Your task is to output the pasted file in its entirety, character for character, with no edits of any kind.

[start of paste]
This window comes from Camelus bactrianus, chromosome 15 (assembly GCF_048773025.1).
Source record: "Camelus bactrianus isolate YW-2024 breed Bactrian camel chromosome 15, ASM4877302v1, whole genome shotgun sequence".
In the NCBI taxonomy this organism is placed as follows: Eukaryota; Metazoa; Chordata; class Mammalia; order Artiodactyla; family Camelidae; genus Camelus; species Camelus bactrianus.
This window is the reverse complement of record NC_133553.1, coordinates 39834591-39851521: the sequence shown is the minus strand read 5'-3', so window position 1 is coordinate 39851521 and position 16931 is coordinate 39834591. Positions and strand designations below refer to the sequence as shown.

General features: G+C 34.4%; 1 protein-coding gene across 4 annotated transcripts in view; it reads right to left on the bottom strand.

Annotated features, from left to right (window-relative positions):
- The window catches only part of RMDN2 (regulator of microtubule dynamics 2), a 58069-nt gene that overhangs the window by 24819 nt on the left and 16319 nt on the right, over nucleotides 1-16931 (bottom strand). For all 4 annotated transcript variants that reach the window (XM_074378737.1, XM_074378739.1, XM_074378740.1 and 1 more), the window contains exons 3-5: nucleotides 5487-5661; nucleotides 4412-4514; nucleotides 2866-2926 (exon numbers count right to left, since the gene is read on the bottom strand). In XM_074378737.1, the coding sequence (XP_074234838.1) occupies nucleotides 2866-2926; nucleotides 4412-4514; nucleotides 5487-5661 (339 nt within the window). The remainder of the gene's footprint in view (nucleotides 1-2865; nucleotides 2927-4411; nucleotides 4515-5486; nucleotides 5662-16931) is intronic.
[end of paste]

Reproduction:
This window comes from Camelus bactrianus, chromosome 15 (assembly GCF_048773025.1).
Source record: "Camelus bactrianus isolate YW-2024 breed Bactrian camel chromosome 15, ASM4877302v1, whole genome shotgun sequence".
In the NCBI taxonomy this organism is placed as follows: Eukaryota; Metazoa; Chordata; class Mammalia; order Artiodactyla; family Camelidae; genus Camelus; species Camelus bactrianus.
This window is the reverse complement of record NC_133553.1, coordinates 39834591-39851521: the sequence shown is the minus strand read 5'-3', so window position 1 is coordinate 39851521 and position 16931 is coordinate 39834591. Positions and strand designations below refer to the sequence as shown.

General features: G+C 34.4%; 1 protein-coding gene across 4 annotated transcripts in view; it reads right to left on the bottom strand.

Annotated features, from left to right (window-relative positions):
- The window catches only part of RMDN2 (regulator of microtubule dynamics 2), a 58069-nt gene that overhangs the window by 24819 nt on the left and 16319 nt on the right, over nucleotides 1-16931 (bottom strand). For all 4 annotated transcript variants that reach the window (XM_074378737.1, XM_074378739.1, XM_074378740.1 and 1 more), the window contains exons 3-5: nucleotides 5487-5661; nucleotides 4412-4514; nucleotides 2866-2926 (exon numbers count right to left, since the gene is read on the bottom strand). In XM_074378737.1, the coding sequence (XP_074234838.1) occupies nucleotides 2866-2926; nucleotides 4412-4514; nucleotides 5487-5661 (339 nt within the window). The remainder of the gene's footprint in view (nucleotides 1-2865; nucleotides 2927-4411; nucleotides 4515-5486; nucleotides 5662-16931) is intronic.